Managed to get a little work done between New Years festivities, etc..
The weather warmed and melted all the snow, but humidity is still very low. Getting the hatch cover cutout back to it’s original shape required several days in a tent of plastic with a wet paper towel inside.
An extra day flattened it out just beyond the original curve, so that over the course of an hour, with it out in the air as I worked on the box trim, it would steadily dry out and curl up again. For a brief period, it was exactly right. After two hours, it would have to go back in the tent for another dose of dampness, just to maintain some stability. Craziness.
Doing one hatch cover already, it proved easier to cut the bottom profile and miters of the trim exact, but leave the top edges oversized to be cut down and sanded flush later.
Once the trim is ready, devising a reliable way to clamp the odd trapezoidal shape is another challenge. I’m sure there are clamps made especially for this type of thing, but I don’t know what they are, and I surly don’t have any. Then, to keep the correct size and matching curve of the deck, the whole thing has to be clamped in place, with plastic over the hatch coaming underneath so it doesn’t stick.
The trick to all this, finally, is the wood will begin to dry out almost immediately, contracting with enough force to pull it apart before the epoxy sets. The plastic underneath will help, but to counteract the shrinkage, I put a bucket of water inside the boat under the hatch, with big sponges for wicks. This raises the humidity on the underside, where it’s needed, by about 20%. Just enough, but not too much. Then heavy weights on top keep the crown pressed down into place. I think this will work, and immediately found a good use for that big hunk of exotic wood Dave Lucas sent me.
In case anyone underestimates the amount of curving and shrinking we’re talking about here, or thinks I exaggerate, have a look:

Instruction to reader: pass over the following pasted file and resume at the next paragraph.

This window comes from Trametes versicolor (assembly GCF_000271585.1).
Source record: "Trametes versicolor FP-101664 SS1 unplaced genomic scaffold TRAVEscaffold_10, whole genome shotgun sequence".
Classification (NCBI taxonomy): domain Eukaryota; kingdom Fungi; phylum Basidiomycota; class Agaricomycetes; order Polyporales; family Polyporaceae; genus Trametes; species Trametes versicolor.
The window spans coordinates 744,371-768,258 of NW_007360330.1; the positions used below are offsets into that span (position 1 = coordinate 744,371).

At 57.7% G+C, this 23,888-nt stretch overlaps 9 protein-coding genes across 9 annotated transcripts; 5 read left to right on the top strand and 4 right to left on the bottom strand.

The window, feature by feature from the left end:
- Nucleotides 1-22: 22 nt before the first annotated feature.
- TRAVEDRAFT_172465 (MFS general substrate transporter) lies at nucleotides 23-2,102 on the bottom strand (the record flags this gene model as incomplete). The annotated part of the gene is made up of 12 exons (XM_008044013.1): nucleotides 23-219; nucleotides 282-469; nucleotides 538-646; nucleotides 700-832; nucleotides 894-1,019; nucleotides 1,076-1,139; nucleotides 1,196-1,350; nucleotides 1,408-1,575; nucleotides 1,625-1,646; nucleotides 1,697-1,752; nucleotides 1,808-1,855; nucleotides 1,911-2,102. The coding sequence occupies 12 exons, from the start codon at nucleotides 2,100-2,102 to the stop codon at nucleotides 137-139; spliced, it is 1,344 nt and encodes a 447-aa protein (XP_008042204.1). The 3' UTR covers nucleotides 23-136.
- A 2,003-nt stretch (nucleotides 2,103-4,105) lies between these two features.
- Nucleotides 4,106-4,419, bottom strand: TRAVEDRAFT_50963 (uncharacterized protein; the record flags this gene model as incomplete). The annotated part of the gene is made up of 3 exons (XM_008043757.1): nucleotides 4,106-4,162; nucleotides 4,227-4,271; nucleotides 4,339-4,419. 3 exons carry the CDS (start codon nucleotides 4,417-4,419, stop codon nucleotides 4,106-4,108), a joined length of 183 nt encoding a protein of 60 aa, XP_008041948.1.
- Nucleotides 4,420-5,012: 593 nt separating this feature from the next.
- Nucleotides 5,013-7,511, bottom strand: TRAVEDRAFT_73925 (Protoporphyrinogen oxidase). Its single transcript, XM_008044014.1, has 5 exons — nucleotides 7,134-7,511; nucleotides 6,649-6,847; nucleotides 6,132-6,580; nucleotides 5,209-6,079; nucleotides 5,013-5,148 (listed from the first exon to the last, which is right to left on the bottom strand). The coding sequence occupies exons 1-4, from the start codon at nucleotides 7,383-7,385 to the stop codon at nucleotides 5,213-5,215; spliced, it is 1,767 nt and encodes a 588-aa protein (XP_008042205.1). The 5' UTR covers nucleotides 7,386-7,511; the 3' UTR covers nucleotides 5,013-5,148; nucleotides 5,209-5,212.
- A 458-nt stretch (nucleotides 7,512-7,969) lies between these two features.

The piece of wood above was trimmed off the aft end of the deck last summer, when the humidity averaged over 60%. Back then, this piece had a gentle curve in it, exactly matching the curve of the deck from which it was cut, which is just below in the photo. The deck got mounted in place, and the underside sealed with glass and epoxy, locking in the shape it had at that moment in time.
Since then, the piece that was trimmed off, still bare wood on the underside, has continued to morph into other shapes according to fluctuations in humidity. For two months now, ambient humidity has been around 30%, and the underside has contracted and curled the piece dramatically. In it’s original shape, it’s exactly the same width as the deck, not short by 6 inches on each side as it looks in the picture. In other words, at the time it was cut, this piece would lay perfectly flat against the curve of the deck. Next summer, it will again.
Here’s a shot from another angle:
If you try to force a piece of wood warped this way back to it’s former shape, it will snap. Don’t ask me how I know, just trust me on this. The only way to get it back where it needs to be, without breaking, is to raise the humidity and let it sit like that for several days. If it gets overly damp, and has expanded too far, you can force it back to a tighter curve without much risk – wood will compress, but it won’t stretch.
I’ve gotten so paranoid about this that I’m keeping the walnut transoms wrapped, with buckets of water inside, so they don’t shrink and split before they get an outer coat of epoxy.
Who’da thought? I sure didn’t.
melonseed skiff, mellonseed skiff, melon seed, mellon seed